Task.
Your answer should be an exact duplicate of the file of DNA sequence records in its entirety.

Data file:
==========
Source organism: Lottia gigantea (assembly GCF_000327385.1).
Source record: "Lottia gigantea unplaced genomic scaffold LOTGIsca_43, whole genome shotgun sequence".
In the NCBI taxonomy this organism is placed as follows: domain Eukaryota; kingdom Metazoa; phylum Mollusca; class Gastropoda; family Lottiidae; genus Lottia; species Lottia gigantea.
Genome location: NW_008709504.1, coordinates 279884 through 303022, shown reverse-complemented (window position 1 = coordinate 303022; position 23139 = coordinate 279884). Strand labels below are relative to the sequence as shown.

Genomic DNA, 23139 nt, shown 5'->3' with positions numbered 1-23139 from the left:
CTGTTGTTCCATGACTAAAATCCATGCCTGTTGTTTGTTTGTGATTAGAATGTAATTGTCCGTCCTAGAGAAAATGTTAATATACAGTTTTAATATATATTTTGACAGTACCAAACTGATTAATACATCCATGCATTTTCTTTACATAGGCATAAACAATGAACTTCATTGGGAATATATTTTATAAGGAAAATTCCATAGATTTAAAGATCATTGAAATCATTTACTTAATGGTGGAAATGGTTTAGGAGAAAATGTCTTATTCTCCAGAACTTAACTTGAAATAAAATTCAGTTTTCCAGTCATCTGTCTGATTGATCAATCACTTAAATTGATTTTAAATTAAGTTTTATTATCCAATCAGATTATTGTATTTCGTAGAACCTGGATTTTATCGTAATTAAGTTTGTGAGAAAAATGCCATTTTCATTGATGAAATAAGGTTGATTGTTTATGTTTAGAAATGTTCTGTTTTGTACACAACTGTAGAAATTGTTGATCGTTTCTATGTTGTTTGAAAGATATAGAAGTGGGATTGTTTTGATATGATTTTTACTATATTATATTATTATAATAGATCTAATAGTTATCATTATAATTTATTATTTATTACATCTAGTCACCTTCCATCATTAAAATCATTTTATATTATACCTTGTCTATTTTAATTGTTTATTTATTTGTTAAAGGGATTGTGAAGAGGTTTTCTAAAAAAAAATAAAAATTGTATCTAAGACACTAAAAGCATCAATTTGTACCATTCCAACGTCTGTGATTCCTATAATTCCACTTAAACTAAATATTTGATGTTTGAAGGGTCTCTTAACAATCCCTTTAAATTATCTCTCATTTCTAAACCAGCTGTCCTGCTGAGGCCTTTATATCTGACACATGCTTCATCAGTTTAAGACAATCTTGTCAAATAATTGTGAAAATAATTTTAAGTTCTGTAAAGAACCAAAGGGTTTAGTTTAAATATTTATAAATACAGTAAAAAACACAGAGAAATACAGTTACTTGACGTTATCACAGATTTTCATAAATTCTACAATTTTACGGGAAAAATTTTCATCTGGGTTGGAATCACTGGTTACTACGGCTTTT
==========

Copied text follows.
Source organism: Lottia gigantea (assembly GCF_000327385.1).
Source record: "Lottia gigantea unplaced genomic scaffold LOTGIsca_43, whole genome shotgun sequence".
In the NCBI taxonomy this organism is placed as follows: domain Eukaryota; kingdom Metazoa; phylum Mollusca; class Gastropoda; family Lottiidae; genus Lottia; species Lottia gigantea.
Genome location: NW_008709504.1, coordinates 279884 through 303022, shown reverse-complemented (window position 1 = coordinate 303022; position 23139 = coordinate 279884). Strand labels below are relative to the sequence as shown.

Genomic DNA, 23139 nt, shown 5'->3' with positions numbered 1-23139 from the left:
CTGTTGTTCCATGACTAAAATCCATGCCTGTTGTTTGTTTGTGATTAGAATGTAATTGTCCGTCCTAGAGAAAATGTTAATATACAGTTTTAATATATATTTTGACAGTACCAAACTGATTAATACATCCATGCATTTTCTTTACATAGGCATAAACAATGAACTTCATTGGGAATATATTTTATAAGGAAAATTCCATAGATTTAAAGATCATTGAAATCATTTACTTAATGGTGGAAATGGTTTAGGAGAAAATGTCTTATTCTCCAGAACTTAACTTGAAATAAAATTCAGTTTTCCAGTCATCTGTCTGATTGATCAATCACTTAAATTGATTTTAAATTAAGTTTTATTATCCAATCAGATTATTGTATTTCGTAGAACCTGGATTTTATCGTAATTAAGTTTGTGAGAAAAATGCCATTTTCATTGATGAAATAAGGTTGATTGTTTATGTTTAGAAATGTTCTGTTTTGTACACAACTGTAGAAATTGTTGATCGTTTCTATGTTGTTTGAAAGATATAGAAGTGGGATTGTTTTGATATGATTTTTACTATATTATATTATTATAATAGATCTAATAGTTATCATTATAATTTATTATTTATTACATCTAGTCACCTTCCATCATTAAAATCATTTTATATTATACCTTGTCTATTTTAATTGTTTATTTATTTGTTAAAGGGATTGTGAAGAGGTTTTCTAAAAAAAAATAAAAATTGTATCTAAGACACTAAAAGCATCAATTTGTACCATTCCAACGTCTGTGATTCCTATAATTCCACTTAAACTAAATATTTGATGTTTGAAGGGTCTCTTAACAATCCCTTTAAATTATCTCTCATTTCTAAACCAGCTGTCCTGCTGAGGCCTTTATATCTGACACATGCTTCATCAGTTTAAGACAATCTTGTCAAATAATTGTGAAAATAATTTTAAGTTCTGTAAAGAACCAAAGGGTTTAGTTTAAATATTTATAAATACAGTAAAAAACACAGAGAAATACAGTTACTTGACGTTATCACAGATTTTCATAAATTCTACAATTTTACGGGAAAAATTTTCATCTGGGTTGGAATCACTGGTTACTACGGCTTTT